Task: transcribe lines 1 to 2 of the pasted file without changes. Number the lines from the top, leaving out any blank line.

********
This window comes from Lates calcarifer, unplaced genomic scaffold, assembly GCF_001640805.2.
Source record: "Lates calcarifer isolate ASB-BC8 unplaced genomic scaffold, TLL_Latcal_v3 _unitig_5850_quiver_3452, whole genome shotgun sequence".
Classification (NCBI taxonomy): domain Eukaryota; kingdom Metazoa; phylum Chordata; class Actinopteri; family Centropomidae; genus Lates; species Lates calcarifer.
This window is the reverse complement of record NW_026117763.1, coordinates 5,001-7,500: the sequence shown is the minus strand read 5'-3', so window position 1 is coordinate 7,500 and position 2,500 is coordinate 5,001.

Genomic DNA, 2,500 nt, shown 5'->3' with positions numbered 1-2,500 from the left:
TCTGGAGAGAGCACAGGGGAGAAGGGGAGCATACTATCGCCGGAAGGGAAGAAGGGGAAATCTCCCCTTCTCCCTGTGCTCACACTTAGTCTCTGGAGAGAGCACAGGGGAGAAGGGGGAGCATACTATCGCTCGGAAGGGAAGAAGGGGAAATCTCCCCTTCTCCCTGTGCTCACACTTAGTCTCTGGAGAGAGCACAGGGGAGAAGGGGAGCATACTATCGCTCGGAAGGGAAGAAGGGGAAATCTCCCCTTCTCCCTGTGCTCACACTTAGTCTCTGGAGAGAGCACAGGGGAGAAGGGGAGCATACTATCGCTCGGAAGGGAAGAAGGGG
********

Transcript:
This window comes from Lates calcarifer, unplaced genomic scaffold, assembly GCF_001640805.2.
Source record: "Lates calcarifer isolate ASB-BC8 unplaced genomic scaffold, TLL_Latcal_v3 _unitig_5850_quiver_3452, whole genome shotgun sequence".